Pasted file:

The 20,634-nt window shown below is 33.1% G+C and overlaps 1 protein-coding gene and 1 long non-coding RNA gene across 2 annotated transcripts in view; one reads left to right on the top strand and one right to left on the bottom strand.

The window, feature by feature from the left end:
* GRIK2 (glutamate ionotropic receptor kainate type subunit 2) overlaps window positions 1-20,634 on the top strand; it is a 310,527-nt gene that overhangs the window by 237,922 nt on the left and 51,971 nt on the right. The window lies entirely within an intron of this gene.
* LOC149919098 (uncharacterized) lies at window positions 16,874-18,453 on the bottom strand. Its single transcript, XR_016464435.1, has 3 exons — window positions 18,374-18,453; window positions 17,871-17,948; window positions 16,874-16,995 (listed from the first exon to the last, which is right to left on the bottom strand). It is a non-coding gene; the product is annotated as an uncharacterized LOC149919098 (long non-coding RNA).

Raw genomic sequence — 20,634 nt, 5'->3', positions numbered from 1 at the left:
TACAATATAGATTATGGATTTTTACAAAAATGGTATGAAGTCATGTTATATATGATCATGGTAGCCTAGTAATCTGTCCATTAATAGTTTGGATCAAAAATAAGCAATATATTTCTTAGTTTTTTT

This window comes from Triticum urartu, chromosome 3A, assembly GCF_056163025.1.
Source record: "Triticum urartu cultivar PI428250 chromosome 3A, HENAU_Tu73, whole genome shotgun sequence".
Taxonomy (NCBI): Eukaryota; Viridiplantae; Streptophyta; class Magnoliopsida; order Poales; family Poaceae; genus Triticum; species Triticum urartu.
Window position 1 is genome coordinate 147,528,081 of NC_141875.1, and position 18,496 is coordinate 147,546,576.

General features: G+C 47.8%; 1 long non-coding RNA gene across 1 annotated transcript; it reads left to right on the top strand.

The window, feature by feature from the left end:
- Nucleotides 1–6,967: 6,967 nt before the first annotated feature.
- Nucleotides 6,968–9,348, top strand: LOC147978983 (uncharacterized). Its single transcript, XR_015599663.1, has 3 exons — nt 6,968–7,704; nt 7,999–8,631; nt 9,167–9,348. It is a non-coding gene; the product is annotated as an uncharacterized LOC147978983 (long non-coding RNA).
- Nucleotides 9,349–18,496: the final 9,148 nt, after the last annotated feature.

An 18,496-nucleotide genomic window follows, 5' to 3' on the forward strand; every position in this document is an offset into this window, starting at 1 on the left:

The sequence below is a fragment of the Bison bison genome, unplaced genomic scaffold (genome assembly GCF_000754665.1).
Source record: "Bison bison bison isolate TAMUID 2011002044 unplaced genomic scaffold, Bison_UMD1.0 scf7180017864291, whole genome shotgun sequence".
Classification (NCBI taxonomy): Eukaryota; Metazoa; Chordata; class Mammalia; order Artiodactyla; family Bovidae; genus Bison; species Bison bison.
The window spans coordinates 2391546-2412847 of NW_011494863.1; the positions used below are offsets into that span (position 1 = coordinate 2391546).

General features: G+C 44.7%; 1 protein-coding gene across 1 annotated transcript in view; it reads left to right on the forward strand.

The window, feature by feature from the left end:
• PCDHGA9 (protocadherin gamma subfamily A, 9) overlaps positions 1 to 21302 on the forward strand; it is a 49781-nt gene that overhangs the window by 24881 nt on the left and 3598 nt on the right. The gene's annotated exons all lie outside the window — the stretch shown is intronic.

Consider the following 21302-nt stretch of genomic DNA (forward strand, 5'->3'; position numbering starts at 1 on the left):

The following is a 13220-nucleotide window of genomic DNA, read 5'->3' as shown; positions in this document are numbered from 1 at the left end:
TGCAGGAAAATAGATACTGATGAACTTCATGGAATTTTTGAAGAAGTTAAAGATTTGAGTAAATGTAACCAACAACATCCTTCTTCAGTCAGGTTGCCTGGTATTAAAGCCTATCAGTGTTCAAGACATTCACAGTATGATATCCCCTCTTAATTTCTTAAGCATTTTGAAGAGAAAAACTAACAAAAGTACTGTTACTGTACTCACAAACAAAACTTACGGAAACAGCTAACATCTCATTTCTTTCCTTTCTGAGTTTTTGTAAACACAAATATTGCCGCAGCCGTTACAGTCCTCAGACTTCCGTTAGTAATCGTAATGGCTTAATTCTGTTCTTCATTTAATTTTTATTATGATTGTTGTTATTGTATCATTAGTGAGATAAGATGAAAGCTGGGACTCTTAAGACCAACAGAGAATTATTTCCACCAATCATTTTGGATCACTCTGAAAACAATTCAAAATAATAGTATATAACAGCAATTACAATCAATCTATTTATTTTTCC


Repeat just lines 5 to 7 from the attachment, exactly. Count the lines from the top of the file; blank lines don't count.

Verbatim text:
Raw genomic sequence — 20,634 nt, 5'->3', positions numbered from 1 at the left:
TACAATATAGATTATGGATTTTTACAAAAATGGTATGAAGTCATGTTATATATGATCATGGTAGCCTAGTAATCTGTCCATTAATAGTTTGGATCAAAAATAAGCAATATATTTCTTAGTTTTTTT

This window comes from Triticum urartu, chromosome 3A, assembly GCF_056163025.1.